8 Underrated Konami Games That Have Been Forgotten

Ah, Konami. For a studio loaded with classic video game IPs, their fall from grace has been remarkable. From their very disappointing (and very public) falling out with legendary creator Hideo Kojima and the subsequent cancellation of his highly-anticipated Silent Hills game to the few ill-advised releases they’ve put out since (Metal Gear: Survive anyone?), it’s been a rough decade for the Japanese developer. Konami is hanging on by a thread with the gaming community and has chosen to focus their attention more on Pachinko machines and NFTs than triple-A video games.

RELATED: Retro Series That Need The TMNT: Cowabunga Collection Treatment

Gamers have been waiting patiently for the big guns at Sony or Microsoft to pony up the cash and buy Konami’s stagnant IPs from them. As of this writing, such a purchase has not come to pass. While the allure of a new Silent Hill, Castlevania, gold Metal Gear game is potent, there are plenty of other titles under the Konami banner that has long been forgotten. Here are the best Konami games that continue to be underrated by the gaming community.

8 Suikoden

Konami’s response to the success of Final Fantasy, tea Suikoden series hasn’t seen a mainline release since 2006 (and nothing at all since 2012), and it’s a shame because they brought their own twist to the JRPG market that hasn’t been replicated since.

The original Suikoden was one of the most successful RPGs available on the original PlayStation, which is impressive considering the massive amount of classic RPGs released for that console. It boasted a massive array of playable characters (78 in total), a fantastic soundtrack, stunningly detailed pixel art for its time, and a complex narrative that didn’t shy away from asking players difficult moral questions. It still stands as one of the best JRPGs of all time, and a series revival is long overdue.

7 Gradius V

The original Gradius was released way back in 1985, and it defined the space shooter genre that took over arcade machines for the next decade. The series made the move to consoles and struggled to find the same audience, but Konami still gave the franchise its due with four sequels. A side-scrolling space adventure that pioneered the idea of ​​bullet hell, there is an appetite in today’s market for this kind of game.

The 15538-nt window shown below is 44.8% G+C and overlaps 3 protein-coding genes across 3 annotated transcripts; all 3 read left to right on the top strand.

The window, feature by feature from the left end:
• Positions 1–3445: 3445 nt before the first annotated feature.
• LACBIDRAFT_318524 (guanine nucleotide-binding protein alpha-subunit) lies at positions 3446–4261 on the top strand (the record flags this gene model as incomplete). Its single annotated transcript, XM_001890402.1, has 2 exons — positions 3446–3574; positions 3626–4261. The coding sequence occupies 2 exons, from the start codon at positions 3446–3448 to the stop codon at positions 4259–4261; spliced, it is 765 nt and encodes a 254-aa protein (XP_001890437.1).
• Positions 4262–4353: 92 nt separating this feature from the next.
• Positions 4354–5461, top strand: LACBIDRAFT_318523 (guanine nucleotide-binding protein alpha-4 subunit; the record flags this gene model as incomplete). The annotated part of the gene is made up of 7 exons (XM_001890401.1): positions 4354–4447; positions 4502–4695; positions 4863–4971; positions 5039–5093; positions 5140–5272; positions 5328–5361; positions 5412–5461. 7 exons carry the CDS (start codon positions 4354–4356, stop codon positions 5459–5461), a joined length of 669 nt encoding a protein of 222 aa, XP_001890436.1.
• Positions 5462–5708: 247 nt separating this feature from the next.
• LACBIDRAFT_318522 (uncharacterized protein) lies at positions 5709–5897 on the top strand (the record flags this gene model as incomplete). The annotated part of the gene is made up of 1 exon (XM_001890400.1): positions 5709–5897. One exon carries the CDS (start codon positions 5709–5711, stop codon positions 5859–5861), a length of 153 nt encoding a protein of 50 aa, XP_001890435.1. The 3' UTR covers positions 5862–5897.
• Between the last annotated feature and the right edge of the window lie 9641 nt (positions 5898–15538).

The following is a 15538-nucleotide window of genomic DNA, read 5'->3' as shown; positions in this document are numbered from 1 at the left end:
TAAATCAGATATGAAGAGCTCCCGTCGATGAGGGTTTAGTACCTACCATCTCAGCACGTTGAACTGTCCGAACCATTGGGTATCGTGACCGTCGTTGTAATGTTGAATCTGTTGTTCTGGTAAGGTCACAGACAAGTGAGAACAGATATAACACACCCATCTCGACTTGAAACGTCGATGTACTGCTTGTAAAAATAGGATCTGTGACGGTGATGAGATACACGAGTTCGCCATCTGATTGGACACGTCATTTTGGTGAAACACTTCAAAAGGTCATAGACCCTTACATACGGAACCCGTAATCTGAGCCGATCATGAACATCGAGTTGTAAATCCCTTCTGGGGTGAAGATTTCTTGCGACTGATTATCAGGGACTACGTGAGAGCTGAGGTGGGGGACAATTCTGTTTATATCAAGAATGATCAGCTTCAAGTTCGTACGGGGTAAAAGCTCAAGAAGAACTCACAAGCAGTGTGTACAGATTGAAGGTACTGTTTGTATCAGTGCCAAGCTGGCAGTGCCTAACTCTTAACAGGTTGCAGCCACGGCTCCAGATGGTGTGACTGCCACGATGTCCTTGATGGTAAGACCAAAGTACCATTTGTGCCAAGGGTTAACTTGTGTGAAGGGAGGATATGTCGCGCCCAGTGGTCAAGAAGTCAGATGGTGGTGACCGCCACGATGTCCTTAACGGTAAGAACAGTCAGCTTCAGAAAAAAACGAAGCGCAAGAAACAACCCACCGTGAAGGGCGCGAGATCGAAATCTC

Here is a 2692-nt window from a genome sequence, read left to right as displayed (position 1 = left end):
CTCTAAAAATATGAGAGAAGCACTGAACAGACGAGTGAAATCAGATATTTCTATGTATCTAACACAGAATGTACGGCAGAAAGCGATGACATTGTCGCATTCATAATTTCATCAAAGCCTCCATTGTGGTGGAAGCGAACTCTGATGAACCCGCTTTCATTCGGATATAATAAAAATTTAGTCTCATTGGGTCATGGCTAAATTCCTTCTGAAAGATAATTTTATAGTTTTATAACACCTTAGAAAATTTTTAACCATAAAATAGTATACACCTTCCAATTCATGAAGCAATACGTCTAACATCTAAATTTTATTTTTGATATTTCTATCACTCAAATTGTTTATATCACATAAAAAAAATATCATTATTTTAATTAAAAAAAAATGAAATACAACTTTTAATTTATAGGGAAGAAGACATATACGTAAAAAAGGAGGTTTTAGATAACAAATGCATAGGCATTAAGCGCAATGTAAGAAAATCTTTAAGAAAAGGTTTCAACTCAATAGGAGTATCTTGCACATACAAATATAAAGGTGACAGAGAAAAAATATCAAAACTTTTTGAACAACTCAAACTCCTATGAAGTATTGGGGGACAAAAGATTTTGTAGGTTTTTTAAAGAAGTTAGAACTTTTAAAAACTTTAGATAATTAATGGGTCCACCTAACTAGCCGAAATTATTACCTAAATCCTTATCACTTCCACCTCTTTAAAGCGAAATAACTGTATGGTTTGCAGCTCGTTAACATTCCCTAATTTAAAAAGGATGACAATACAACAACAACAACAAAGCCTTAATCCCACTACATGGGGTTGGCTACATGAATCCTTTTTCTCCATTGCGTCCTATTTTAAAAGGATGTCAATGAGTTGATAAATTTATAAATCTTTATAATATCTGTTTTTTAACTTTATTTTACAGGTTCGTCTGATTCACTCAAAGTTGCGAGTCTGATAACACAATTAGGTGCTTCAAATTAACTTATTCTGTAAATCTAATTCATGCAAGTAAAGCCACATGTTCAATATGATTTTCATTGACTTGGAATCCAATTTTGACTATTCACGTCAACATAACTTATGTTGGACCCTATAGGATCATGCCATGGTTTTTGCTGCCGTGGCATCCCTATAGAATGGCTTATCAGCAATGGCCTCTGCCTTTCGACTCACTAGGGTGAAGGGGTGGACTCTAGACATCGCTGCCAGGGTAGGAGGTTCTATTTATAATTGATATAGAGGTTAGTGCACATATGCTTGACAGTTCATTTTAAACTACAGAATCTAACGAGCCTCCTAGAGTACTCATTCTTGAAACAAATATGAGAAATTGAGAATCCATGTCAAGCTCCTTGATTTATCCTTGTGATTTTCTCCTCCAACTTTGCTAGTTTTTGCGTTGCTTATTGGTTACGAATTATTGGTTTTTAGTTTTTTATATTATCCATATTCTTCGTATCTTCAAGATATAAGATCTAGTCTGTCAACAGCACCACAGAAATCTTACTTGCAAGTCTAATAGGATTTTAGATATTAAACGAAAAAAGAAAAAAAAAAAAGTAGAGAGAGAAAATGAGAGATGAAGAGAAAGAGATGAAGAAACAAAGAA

The most recent entry in the series was 2004’s Gradius V, which was outsourced by Konami rather than being developed internally. It was a gorgeous, challenging bullet-hell shooter with an epic sci-fi soundtrack, and was considered a rejuvenation of the Gradius brand at the time. Sadly, the series hasn’t seen another installment since.

6 Zone Of The Enders

The fastest mech game around, many players would never have looked twice at Zone Of The Enders back in 2001 had it not come with a pre-order bonus that included a demo disc for Metal Gear Solid 2. Both games were Hideo Kojima titles though, and hearing the Metal Gear creator’s name attached to a third-person hack-and-slash shooter starring flying mech robots would be all it would take to sell a new entry in the series these days. Unfortunately, back in 2001, it was simply considered the world’s most expensive demo disc.

RELATED: Every Franchise Spearheaded By Kojima Productions

As it stands, Zone Of The Enders: The 2nd Runnerreleased in 2003, is the most recent entry in the series, although both games received HD remasters for PS3 and Xbox 360 in 2012. It’s too bad, because these games controlled like a dream, with the ability to launch a volley of rockets and swing a laser sword at the same time while swooping around at high speeds.

5 Bloody Roar

A long-forgotten fighting game, Bloody Roar entered a market saturated with games akin to street fighter and mortal kombat, and struggled to generate an audience of its own. It had all the gameplay and graphical designs to stand level with its competitors, but the game lacked its own sense of style, which was eventually its undoing. That didn’t stop Euro-pop band Eiffel 65 from including it in their 2000 single “My Console” though.